Alien or Predator?

I have more than enough trouble trying to keep up my yard, so I don’t readily volunteer to take care of anyone else’s yard, but since I had to take care of Dawn and Rich’s yard, I thought I’d take some pictures while I was watering.

I don’t know what this flower is, but I’m strangely fond of it — though I’m not exactly sure what that might reveal about me and my personality.

9 thoughts on “Alien or Predator?”

  1. Couldn’t have said it better myself Jonathan. What is it someone said about there always beauty always having some strangeness in the proportion… Wilde wasn’t it?

  2. Well I’m not really an educated man, I’m not sure if it was Wilde or not, but I do have a quote of my own, it’s a little cliché:

    “The moment one gives close attention to anything, even a blade of grass, it becomes a mysterious, awesome, indescribably magnificent world in itself.”

    Henry Miller said that, he was a little strange too.

  3. Thanks, jonathan, I didn’t say exactly that but suggested roughly the same thing last year in a blog entry called the Zen of Canon.

    In essence, I use my camera as a tool to make me really look at my world, especially to look at the parts of it that are beautiful.

  4. I love your photos. They’ve rekindled my love for photography.

    My main problem is that often times, my photos never seem to look like what I saw in the view finder when I took them. It’s not just that they didn’t turn out, it’s that they came out boring. I’m not sure how to explain it, except that the photos themselves seemed sterile.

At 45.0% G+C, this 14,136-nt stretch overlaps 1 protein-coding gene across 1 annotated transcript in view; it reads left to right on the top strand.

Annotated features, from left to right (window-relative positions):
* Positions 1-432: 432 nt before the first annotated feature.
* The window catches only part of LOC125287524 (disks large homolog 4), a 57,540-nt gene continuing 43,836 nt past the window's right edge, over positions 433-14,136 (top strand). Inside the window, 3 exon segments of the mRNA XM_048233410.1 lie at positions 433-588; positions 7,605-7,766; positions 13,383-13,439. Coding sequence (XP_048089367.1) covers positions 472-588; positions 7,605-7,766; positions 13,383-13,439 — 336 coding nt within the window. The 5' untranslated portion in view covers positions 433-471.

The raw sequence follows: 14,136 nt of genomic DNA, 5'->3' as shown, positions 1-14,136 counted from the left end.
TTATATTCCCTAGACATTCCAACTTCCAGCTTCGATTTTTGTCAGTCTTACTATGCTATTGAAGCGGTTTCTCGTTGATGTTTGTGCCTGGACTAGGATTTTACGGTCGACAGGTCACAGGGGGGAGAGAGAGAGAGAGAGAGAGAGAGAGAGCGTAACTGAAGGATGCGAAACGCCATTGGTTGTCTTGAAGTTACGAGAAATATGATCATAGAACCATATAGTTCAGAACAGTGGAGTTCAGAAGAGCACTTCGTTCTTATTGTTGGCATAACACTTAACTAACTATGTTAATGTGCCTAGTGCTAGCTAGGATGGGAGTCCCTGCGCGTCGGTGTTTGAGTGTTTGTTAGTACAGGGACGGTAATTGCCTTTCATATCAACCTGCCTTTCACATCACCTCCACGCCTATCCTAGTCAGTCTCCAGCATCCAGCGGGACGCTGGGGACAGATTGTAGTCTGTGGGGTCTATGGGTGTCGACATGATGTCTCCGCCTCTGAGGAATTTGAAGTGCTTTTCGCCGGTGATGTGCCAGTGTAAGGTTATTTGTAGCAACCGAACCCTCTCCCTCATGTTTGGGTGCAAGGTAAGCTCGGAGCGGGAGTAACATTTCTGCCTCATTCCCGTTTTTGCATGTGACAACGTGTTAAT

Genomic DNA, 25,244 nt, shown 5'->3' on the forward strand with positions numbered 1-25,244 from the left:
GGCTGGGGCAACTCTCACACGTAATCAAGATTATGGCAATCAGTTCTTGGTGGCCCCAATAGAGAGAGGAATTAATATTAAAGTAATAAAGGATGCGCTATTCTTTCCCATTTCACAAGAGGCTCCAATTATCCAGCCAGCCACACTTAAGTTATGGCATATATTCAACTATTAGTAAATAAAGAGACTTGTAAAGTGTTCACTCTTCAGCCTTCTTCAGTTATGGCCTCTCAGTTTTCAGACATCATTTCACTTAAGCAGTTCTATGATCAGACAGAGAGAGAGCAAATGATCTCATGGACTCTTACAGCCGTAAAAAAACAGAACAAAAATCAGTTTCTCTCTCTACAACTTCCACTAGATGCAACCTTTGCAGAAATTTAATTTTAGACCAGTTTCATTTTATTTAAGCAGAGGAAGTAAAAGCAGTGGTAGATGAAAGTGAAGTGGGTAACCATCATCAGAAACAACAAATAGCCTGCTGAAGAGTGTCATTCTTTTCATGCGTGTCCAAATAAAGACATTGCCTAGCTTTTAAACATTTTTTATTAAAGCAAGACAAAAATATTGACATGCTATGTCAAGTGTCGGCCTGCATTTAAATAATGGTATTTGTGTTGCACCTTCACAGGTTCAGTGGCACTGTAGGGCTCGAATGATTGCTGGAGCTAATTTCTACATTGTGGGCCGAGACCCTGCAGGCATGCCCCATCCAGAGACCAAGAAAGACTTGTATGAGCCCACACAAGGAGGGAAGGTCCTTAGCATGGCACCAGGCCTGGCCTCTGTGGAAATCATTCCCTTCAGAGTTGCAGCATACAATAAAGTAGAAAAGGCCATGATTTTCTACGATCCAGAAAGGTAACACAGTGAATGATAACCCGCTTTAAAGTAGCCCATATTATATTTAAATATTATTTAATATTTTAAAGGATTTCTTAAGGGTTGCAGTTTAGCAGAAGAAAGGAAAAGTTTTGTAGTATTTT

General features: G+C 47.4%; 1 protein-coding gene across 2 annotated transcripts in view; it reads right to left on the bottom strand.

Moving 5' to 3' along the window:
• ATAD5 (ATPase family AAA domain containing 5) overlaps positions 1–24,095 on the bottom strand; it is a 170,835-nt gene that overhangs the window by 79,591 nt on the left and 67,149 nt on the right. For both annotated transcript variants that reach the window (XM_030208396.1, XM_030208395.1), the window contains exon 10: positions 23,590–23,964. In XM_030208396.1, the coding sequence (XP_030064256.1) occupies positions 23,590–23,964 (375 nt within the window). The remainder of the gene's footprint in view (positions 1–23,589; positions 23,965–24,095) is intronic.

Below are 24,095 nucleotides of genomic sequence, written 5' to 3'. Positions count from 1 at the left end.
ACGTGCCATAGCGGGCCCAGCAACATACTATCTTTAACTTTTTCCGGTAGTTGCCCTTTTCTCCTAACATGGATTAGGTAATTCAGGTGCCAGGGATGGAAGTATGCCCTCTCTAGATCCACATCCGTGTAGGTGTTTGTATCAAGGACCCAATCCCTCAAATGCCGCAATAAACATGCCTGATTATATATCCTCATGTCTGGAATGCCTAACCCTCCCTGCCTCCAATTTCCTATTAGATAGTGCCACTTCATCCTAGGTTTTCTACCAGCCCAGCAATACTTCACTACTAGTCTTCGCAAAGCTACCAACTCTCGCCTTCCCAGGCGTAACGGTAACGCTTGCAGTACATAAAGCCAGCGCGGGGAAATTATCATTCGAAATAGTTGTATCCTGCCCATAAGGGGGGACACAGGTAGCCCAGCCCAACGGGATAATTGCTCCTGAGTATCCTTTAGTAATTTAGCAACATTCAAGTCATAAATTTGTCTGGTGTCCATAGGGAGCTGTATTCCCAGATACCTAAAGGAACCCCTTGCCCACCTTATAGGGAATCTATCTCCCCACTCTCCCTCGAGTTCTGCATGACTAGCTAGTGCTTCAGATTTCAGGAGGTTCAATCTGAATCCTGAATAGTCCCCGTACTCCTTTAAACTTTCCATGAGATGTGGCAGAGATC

5. One of the best things about a digital camera is that it frees me to take lots and lots of pictures, most of which end up in that great digital trash can in the sky.

    For every twenty to thirty photos I take I’m lucky if I find one that I post here on my site. Part of the problem, of course, is that when we’re taking the picture we only see what we are looking at, while the camera sees everything that is in front of the lens.

    Practice and more practice seems to be the answer for me, that plus try to vary the distance from your subject.

  6. This flower is called Bee balm (Monarda didyma). It provides great structure in the garden, being about 3 -4′ tall, supposedly enhances growth and flavor of other plants in the garden and when you rub the leaves has, at least in my opinion, a fabulous scent. I think you can even use the leaves to brew a tea. It’s only drawback in the Pacific Northwest is it’s tendency to get powdery mildew.

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